The Dos & Don'ts Of Gracefully Canceling Plans

This is how you should cancel your plans so you can still be a good person.
Publish date:
September 7, 2013
the frisky, canceling plans

I love my friends, really. But there are times when, despite my best efforts, I cannot get it together to hang out. I know you’ve been there. Maybe it’s because the weather is crappy, or you’re just feeling off. Or maybe it’s because — and let’s get real honest about this — there’s a marathon of “America’s Next Top Model” on the Oxygen Network, and it’s the Crazy Lisa season. You love Crazy Lisa!

“In terms of like, instant relief, canceling plans is like heroin.” said comedian John Mulaney, and I can kind of see what he means. It’s so nice to have a clean, unplanned afternoon, a large swathe of time where you can do whatever the hell you want. And sometimes, the pressure to socialize — especially for us introverts — can feel overwhelming. Whatever the case, there are ways to bail, and there are things you should avoid doing if you don’t want your friends to hate you/think you’re an incorrigible flake.

DO: Express how much you wish you could be there.

DON’T: Don’t just ghost completely and pretend like your absence won’t be noticed. It will! Your friends will talk about what a dick you are for completely falling off the face of the earth, or they’ll worry that something bad has happened to you.

DO: Let your friends know as early as possible that you won’t be able to make it, especially if you’re supposed to hang one on one. Give them ample time to come up with alternative plans if you can’t make it.

DON’T: Be a dick. You’re a dick if you show up really late or change your mind at the last minute when something better comes up.

DO: Offer up an alternative and concrete plan if you really do want to see the person, such as “I can’t make it tonight, but there’s a new bar I’d like to try out and I’m free next Wednesday if you’re around.”

DON’T: Tell the person you’re canceling on about this other really cool thing that came up instead. They don’t need to know that you’re blowing them off for someone else. And that goes double for social media: Nobody wants to see pictures of the fun thing you did instead of hanging out with them. Have some decency!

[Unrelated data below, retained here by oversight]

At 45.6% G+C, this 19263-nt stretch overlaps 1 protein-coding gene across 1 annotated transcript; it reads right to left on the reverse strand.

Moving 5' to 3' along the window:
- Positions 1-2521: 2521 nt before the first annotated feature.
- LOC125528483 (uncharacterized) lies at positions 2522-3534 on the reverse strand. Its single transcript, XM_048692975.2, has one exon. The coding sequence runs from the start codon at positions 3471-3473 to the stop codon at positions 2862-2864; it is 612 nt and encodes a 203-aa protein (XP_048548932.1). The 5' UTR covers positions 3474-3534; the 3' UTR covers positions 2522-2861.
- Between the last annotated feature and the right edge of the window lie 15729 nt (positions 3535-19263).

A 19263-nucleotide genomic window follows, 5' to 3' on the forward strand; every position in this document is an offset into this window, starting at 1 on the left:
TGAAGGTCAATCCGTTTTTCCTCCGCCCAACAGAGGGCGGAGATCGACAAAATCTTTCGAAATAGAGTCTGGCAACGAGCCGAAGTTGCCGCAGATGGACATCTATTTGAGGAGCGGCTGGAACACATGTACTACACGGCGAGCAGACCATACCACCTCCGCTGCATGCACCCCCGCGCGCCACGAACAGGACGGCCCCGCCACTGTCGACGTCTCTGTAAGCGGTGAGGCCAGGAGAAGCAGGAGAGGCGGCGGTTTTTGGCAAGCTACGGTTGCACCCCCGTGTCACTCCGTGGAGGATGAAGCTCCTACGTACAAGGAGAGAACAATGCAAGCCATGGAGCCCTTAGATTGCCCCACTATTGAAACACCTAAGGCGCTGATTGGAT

DO: Be honest about your intentions — to yourself and others. In general don’t commit to something unless you truly intend to go. “If I’m not sure, I’ll usually give a non-committal response such as ‘I have a lot going on this weekend, but I will try to stop by if I can,’” advises Amelia. “Or, ‘I’m busy that day, but will text you if I can stop by.’”

DON’T: Give an excuse, but don’t overcompensate with an overly long, complicated one. I did this for years because I felt so guilty anytime I couldn’t make it to something but I’ve realized it just makes it worse. Sometimes it’s OK to give a white lie, but don’t make it something outrageous, like “Oh my God my boyfriend is so sick and I need to be home with him,” because then you involve another person in your shitty lie.

DO: Be sincere. “Usually I cancel because I’m an introvert and I want time alone,” said Jessica. “I’ve found it’s easier when I explain that to people instead of saying ‘I’m tired.’”

DON’T: Cancel on the same person repeatedly. If you keep rescheduling plans, acknowledge that you might just not want to hang out with them. It’s okay! Some friends are just email friends, or text friends, or see-you-on-the-street-and-wave-and-keep-going friends.

DO: In general, be understanding if someone cancels on you and hope that they’ll return the favor in the future.

DON’T: Overbook yourself. That way you’re less likely to have to cancel on anyone. Chronic double and triple booking will not give you options, it will give you headaches. Try to avoid it.

DO: Offer to do something nice for your friend if you’ve gotta bail. Says Amelia, “Depending on who I’m bailing on, sometimes I basically buy my way out of hanging by promising that dinner next time is ‘on me.’”

DO: If you’re gonna lie, make the lie realistic. Also, don’t lie about something terrible — my, uh, grandma is really sick! — because that’s bad karma.

DON’T: Cancel if it really is an important event for your friend, or if you know that your canceling will cost your friends money — say, when your friend’s already paid for a ticket to a concert for you. If you absolutely can’t go for some reason, you should still either A) buy the ticket or B) find an agreed upon person to take your ticket.

DO: Say you're sorry. Seriously, it can go a long way.

Reprinted with permission from The Frisky. Want more?

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